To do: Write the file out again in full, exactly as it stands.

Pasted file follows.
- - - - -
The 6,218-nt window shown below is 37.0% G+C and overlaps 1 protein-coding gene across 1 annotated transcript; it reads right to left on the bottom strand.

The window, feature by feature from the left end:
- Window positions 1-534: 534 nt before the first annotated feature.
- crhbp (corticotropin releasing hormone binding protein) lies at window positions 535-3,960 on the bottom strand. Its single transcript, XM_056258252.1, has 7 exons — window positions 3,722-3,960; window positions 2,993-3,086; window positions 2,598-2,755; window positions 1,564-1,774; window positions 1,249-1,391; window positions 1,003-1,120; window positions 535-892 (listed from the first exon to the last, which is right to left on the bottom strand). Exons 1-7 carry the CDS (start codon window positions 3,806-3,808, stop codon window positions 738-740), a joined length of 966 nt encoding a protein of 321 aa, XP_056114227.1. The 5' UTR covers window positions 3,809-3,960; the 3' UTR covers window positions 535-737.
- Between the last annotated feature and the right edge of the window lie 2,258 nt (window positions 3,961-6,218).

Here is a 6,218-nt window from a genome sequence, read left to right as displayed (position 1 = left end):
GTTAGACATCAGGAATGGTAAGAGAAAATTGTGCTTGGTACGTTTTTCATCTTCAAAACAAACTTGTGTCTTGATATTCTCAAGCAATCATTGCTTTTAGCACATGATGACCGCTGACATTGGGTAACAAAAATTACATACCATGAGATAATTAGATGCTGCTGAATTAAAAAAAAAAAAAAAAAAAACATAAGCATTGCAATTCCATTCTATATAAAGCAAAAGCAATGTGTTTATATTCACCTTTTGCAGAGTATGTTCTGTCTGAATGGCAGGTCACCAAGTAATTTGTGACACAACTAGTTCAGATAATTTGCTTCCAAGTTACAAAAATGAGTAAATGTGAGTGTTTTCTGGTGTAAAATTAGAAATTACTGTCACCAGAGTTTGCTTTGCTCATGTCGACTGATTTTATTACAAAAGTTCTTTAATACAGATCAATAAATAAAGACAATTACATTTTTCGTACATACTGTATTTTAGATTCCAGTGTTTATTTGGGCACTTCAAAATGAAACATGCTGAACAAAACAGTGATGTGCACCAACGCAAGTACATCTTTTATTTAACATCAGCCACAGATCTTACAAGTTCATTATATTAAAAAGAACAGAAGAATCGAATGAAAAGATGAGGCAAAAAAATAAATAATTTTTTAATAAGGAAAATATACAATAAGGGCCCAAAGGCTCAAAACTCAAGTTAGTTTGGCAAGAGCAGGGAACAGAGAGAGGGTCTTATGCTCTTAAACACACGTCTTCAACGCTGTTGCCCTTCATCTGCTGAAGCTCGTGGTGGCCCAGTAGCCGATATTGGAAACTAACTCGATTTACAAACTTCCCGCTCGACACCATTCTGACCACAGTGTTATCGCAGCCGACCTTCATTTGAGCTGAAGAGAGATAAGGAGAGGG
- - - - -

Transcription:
The 6,218-nt window shown below is 37.0% G+C and overlaps 1 protein-coding gene across 1 annotated transcript; it reads right to left on the bottom strand.

The window, feature by feature from the left end:
- Window positions 1-534: 534 nt before the first annotated feature.
- crhbp (corticotropin releasing hormone binding protein) lies at window positions 535-3,960 on the bottom strand. Its single transcript, XM_056258252.1, has 7 exons — window positions 3,722-3,960; window positions 2,993-3,086; window positions 2,598-2,755; window positions 1,564-1,774; window positions 1,249-1,391; window positions 1,003-1,120; window positions 535-892 (listed from the first exon to the last, which is right to left on the bottom strand). Exons 1-7 carry the CDS (start codon window positions 3,806-3,808, stop codon window positions 738-740), a joined length of 966 nt encoding a protein of 321 aa, XP_056114227.1. The 5' UTR covers window positions 3,809-3,960; the 3' UTR covers window positions 535-737.
- Between the last annotated feature and the right edge of the window lie 2,258 nt (window positions 3,961-6,218).

Here is a 6,218-nt window from a genome sequence, read left to right as displayed (position 1 = left end):
GTTAGACATCAGGAATGGTAAGAGAAAATTGTGCTTGGTACGTTTTTCATCTTCAAAACAAACTTGTGTCTTGATATTCTCAAGCAATCATTGCTTTTAGCACATGATGACCGCTGACATTGGGTAACAAAAATTACATACCATGAGATAATTAGATGCTGCTGAATTAAAAAAAAAAAAAAAAAAAACATAAGCATTGCAATTCCATTCTATATAAAGCAAAAGCAATGTGTTTATATTCACCTTTTGCAGAGTATGTTCTGTCTGAATGGCAGGTCACCAAGTAATTTGTGACACAACTAGTTCAGATAATTTGCTTCCAAGTTACAAAAATGAGTAAATGTGAGTGTTTTCTGGTGTAAAATTAGAAATTACTGTCACCAGAGTTTGCTTTGCTCATGTCGACTGATTTTATTACAAAAGTTCTTTAATACAGATCAATAAATAAAGACAATTACATTTTTCGTACATACTGTATTTTAGATTCCAGTGTTTATTTGGGCACTTCAAAATGAAACATGCTGAACAAAACAGTGATGTGCACCAACGCAAGTACATCTTTTATTTAACATCAGCCACAGATCTTACAAGTTCATTATATTAAAAAGAACAGAAGAATCGAATGAAAAGATGAGGCAAAAAAATAAATAATTTTTTAATAAGGAAAATATACAATAAGGGCCCAAAGGCTCAAAACTCAAGTTAGTTTGGCAAGAGCAGGGAACAGAGAGAGGGTCTTATGCTCTTAAACACACGTCTTCAACGCTGTTGCCCTTCATCTGCTGAAGCTCGTGGTGGCCCAGTAGCCGATATTGGAAACTAACTCGATTTACAAACTTCCCGCTCGACACCATTCTGACCACAGTGTTATCGCAGCCGACCTTCATTTGAGCTGAAGAGAGATAAGGAGAGGG